But illegal crossers are inventive; already there is evidence that they are probing the border for weak points. A surge of new crossings has been observed in places like Campo, California, to the east of San Diego, and Sunland Park, in the western part of El Paso. In Nogales, Arizona, arrests are up 51% from last year. “We’re seeing a lot more folks from Baja California, who normally would cross through San Diego, and people from Chihuahua, who would usually cross in El Paso,” says Nogales border agent F. D. Gunter. To cope with this surge, the Tucson sector is getting 100 new agents, along with night-vision scopes, helicopters, computers and other equipment.

Some of the toughest areas to control are in the brushy landscapes near the Texas border towns of Laredo, Del Rio and McAllen, which have not been promised any additional agents or equipment. “We have not heard about this plan, and to date we have received nothing,” says McAllen border agent Mario Garcia, whose area covers 280 miles of river, 19 counties and 17,000 sq. mi., are all policed by 395 agents.

Another threat to the plan comes from Mexico, which has seemingly few intentions to cooperate. Says Fernando Estrada Samano, a National Action Party deputy: “We will not stop migrant workers from looking for a better quality of life in the U.S.” Social strains are already being felt on the Mexican side of the border. In Tijuana, where much of its floating population of 15,000 migrant workers found itself stranded, petty crime has risen 10% since Operation Gatekeeper began. Thousands of workers who used to commute to jobs in El Paso to work are now without wages and have little hope for future employment.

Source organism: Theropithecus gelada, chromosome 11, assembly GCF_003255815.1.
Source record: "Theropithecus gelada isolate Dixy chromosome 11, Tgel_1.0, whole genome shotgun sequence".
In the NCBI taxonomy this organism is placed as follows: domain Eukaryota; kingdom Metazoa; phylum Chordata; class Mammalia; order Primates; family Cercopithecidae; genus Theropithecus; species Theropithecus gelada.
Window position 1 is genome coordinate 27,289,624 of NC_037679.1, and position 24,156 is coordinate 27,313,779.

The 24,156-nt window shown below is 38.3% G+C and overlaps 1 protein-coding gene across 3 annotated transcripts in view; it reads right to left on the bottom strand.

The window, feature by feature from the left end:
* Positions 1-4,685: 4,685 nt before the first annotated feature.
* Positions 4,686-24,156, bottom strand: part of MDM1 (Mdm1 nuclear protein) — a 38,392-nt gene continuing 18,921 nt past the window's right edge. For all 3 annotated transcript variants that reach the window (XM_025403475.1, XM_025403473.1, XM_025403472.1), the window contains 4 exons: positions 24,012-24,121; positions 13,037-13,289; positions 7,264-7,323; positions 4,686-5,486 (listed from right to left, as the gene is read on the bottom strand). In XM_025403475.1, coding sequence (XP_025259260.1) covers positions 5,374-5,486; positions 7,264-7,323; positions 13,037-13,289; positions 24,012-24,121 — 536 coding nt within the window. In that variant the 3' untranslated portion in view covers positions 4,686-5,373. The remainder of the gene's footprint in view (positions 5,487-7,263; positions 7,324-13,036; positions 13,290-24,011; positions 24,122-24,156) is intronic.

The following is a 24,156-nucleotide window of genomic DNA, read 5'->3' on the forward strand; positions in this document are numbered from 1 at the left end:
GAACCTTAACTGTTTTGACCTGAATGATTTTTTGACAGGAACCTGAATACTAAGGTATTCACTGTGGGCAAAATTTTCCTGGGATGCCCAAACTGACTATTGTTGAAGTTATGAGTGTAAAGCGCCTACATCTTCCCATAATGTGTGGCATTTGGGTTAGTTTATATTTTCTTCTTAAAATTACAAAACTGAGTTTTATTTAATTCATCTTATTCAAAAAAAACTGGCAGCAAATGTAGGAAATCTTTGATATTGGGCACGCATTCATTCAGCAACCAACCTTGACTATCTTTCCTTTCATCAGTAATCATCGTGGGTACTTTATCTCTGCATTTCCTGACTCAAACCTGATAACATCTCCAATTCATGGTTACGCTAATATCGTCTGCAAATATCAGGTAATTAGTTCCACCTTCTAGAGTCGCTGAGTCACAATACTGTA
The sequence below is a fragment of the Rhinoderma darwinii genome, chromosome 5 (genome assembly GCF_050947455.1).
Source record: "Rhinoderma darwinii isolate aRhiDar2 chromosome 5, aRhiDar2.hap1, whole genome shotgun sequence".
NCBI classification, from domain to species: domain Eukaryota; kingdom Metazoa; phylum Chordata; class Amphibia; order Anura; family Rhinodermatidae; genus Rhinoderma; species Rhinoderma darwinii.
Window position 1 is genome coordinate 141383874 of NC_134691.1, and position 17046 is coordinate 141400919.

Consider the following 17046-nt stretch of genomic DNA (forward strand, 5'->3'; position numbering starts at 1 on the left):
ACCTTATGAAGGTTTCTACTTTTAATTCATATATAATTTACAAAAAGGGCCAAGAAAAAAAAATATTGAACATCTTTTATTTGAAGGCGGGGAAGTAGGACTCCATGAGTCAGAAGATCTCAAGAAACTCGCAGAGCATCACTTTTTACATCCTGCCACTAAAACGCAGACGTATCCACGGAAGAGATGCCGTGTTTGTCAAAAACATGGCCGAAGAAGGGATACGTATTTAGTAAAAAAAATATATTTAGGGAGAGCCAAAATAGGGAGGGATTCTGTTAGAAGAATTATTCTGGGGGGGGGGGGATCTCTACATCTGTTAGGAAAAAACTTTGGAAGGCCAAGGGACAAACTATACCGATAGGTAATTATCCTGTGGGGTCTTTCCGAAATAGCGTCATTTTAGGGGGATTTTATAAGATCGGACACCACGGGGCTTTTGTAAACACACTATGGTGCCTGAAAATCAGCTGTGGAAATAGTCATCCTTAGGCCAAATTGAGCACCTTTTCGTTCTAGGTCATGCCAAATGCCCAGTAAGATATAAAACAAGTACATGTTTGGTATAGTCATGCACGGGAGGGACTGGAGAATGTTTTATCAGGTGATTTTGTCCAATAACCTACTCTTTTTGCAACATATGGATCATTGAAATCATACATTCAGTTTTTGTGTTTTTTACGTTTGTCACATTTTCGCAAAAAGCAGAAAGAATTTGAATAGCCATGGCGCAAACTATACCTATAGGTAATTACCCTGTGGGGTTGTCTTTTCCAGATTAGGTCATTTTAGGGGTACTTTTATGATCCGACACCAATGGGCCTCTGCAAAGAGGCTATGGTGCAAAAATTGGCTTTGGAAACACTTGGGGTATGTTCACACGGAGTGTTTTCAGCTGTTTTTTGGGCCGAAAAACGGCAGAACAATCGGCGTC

The larger problem is that tight control over the southwestern U.S. border, along with the potential impact of Proposition 187, creates entirely new categories of problems. It will almost certainly place enormous hardships on the Mexican population, which will in turn create diplomatic strains between two countries working hard to make the North American Free Trade Agreement * succeed. It also stands to devastate agriculture in states like California, which rely on illegal immigrant labor to bring in the harvest. All of which suggests that, even if it is possible to shut down the border with Mexico, reaching that goal may be far from the political slam dunk it seemed to be in the campaign season. While cutting off illegal immigration may save some money in social services, the price will be the loss of a labor pool that the U.S. has long taken for granted.